BBC, Cambridge, Uk
I personally got a taste for it too and, since this new era of smart working and lockdown began, I took advantage and started studying Spanish with online courses, always with mother tongue teachers from La Dante in Cambridge. Nothing more pleasant. Even after a busy day of work, nothing is more comfortable than staying in the warmth of your own home, without having to travel in the cold or for a long ride by car, etc. I take a seat in my living room for a couple of hours with classmates of all nationalities (in my class at the moment there are two Turks, one Russian and one English for example) and my very nice Spanish teacher. Leisure, together with the feeling of using your time productively in something that contributes to your personal and cultural growth, do the rest. Obviously I am looking forward to going to Spain to communicate with the locals in the local language, but for now, safe from viruses, I prepare myself for that moment.
I conclude with a quote from Francois Vaucluse who said: ‘Forgive them who speak only one language: they do not know what they do’. My wish for this new year to you is therefore to commit yourselves to learning a new language or to practice and deepen a second or third language that you already know or that you had started learning at school.
INFORMATION ON ONLINE COURSES
E-learning is as much, if not more effective than in-person lessons. The language courses of La Dante in Cambridge take place on Zoom with the help of Google Classroom and the use of the new online school platform, PLATEO, where all students can easily interact with each other and with teachers. Furthermore, with this new platform, all users, in addition to teachers, can easily share documents, videos, language tests and many other files to improve the learning experience and push all skills to the best.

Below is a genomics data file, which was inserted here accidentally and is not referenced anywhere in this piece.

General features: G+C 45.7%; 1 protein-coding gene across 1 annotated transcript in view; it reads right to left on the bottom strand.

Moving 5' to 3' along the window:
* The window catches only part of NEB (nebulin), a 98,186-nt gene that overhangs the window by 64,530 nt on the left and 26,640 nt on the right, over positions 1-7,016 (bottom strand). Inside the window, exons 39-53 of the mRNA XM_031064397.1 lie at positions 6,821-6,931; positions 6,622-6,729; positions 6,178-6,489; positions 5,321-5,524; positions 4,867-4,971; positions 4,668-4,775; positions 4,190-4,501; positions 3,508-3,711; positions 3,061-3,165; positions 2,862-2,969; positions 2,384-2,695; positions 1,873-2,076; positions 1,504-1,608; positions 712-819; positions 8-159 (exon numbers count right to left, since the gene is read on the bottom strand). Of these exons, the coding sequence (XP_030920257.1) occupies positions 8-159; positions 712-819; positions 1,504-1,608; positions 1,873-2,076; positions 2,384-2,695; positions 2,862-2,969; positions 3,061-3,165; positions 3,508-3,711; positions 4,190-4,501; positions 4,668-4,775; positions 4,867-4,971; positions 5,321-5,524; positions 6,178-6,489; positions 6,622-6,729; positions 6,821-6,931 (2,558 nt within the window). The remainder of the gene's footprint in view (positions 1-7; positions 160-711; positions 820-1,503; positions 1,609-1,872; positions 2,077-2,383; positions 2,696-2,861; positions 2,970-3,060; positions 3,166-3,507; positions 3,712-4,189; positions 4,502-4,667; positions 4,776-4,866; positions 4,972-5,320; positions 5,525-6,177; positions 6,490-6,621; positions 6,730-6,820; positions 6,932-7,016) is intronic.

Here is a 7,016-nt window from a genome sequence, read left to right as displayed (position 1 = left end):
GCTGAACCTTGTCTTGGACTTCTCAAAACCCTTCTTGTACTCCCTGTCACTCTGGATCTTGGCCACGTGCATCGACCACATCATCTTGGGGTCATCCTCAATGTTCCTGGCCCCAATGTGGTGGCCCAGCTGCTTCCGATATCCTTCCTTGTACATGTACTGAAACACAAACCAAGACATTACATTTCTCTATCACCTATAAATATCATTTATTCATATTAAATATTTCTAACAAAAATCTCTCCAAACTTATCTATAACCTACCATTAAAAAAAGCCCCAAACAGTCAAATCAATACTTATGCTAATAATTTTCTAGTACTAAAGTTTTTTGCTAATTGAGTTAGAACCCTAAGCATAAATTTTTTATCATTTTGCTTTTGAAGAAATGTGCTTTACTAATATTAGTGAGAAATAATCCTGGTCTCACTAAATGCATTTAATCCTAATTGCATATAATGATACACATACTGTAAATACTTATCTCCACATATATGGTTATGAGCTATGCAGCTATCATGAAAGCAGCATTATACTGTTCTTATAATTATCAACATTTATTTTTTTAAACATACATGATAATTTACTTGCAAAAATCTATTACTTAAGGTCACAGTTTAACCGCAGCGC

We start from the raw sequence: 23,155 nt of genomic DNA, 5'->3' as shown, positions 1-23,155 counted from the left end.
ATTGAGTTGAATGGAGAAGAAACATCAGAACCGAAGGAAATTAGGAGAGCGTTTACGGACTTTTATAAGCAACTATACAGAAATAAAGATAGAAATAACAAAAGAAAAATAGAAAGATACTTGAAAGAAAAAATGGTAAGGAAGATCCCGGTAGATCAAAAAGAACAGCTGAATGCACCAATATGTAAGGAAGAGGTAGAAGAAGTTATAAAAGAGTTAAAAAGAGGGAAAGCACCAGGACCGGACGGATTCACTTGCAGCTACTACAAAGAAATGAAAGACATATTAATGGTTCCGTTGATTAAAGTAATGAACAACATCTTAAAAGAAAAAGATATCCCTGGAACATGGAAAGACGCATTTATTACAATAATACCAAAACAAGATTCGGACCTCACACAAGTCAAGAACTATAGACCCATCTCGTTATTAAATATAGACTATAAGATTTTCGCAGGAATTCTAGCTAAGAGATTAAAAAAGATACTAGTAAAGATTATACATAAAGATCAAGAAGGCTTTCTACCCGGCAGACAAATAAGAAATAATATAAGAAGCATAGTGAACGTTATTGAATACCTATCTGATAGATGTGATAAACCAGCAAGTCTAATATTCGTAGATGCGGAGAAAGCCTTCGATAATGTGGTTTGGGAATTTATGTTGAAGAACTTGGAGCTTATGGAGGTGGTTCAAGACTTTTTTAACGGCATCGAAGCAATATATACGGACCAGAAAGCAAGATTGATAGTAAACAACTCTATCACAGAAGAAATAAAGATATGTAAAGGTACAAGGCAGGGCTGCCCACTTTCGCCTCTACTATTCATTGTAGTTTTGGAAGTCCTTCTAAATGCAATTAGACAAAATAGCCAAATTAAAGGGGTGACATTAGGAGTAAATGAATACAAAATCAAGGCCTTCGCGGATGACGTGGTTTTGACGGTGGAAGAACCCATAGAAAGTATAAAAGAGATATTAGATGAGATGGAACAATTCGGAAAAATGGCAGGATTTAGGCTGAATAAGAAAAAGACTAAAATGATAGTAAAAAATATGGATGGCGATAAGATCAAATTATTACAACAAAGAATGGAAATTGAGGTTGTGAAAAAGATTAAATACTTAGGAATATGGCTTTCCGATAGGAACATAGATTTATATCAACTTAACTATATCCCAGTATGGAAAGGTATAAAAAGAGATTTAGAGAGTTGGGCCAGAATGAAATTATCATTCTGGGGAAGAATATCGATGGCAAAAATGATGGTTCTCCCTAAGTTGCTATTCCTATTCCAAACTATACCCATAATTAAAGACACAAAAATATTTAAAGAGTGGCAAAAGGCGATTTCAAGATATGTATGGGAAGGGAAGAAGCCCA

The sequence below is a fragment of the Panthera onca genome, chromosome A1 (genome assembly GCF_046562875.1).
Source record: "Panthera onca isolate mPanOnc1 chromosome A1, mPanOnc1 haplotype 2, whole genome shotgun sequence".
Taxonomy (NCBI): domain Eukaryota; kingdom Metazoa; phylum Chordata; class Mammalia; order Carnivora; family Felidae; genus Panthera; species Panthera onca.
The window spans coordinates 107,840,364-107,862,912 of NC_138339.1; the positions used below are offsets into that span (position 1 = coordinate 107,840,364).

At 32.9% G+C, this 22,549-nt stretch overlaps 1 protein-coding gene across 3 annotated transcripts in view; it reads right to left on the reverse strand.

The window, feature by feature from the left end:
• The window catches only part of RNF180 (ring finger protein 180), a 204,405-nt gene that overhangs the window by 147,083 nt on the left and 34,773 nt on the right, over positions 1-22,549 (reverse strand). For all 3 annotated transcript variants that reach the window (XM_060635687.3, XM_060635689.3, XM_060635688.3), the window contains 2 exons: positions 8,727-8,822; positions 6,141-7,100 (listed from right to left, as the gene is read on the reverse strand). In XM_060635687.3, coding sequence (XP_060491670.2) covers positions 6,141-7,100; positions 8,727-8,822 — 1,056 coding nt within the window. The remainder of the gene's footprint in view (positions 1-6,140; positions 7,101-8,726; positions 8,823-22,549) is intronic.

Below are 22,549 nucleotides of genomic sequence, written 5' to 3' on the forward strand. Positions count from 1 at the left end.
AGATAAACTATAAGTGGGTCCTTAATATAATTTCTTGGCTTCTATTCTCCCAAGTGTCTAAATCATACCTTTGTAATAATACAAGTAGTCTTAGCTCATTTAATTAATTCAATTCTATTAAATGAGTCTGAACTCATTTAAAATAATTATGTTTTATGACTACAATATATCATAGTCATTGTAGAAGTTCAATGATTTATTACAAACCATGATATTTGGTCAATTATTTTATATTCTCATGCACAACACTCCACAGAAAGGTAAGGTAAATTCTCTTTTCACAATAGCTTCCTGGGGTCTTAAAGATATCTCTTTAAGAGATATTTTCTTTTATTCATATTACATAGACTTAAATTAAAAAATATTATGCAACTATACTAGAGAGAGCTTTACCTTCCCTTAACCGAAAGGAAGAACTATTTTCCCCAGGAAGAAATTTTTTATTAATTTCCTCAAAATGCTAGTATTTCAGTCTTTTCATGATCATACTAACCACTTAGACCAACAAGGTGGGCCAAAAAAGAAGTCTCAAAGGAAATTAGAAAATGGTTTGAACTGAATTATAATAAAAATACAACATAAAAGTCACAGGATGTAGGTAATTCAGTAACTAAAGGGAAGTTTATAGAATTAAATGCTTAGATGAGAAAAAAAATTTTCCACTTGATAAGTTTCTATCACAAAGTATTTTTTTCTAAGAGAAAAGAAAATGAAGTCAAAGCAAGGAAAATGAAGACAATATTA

Since La Dante is a European Cultural Center, together with language courses, it also offers all its students many cultural events and extra activities, completely free to offer an experience as immersive as possible (conversation classes, cooking classes, aperitifs online, film club). The teachers, of English, Spanish or Italian, are all qualified native speakers who use an effective communication approach that encourages the students to speak in the language of study as much as possible.
Courses can be individual or group. The collective classes are formed by a few people in order to guarantee a higher level of individual attention to each student.
For more information or to register for English courses, email@example.com, WhatsApp +44 7887 606227
For Spanish courses firstname.lastname@example.org – – WhatsApp +44 7887 606227
For Italian courses for foreigners email@example.com – WhatsApp +44 7887 606227
www.ladante-in-cambridge.org Radio Dante www.radiodante.org
https://ladante-in-cambridge.org/wp-content/uploads/2021/02/biblioteca-cambridge-scaled.jpg14242560Gilda Notarbartolohttps://ladante-in-cambridge.org/wp-content/uploads/2020/06/European-Cultural-Centre-La-Dante-in-Cambridge-1-300x300.pngGilda Notarbartolo2021-02-08 16:36:082021-02-23 15:45:18LEARNING LANGUAGES ONLINE DURING LOCKDOWN
La Dante in Cambridge
St. John’s Innovation Centre, Cowley Road, Milton, Cambridge (UK) CB4 0WS
Tel.: +44 7887 606227
(for Italian courses)
(for English courses)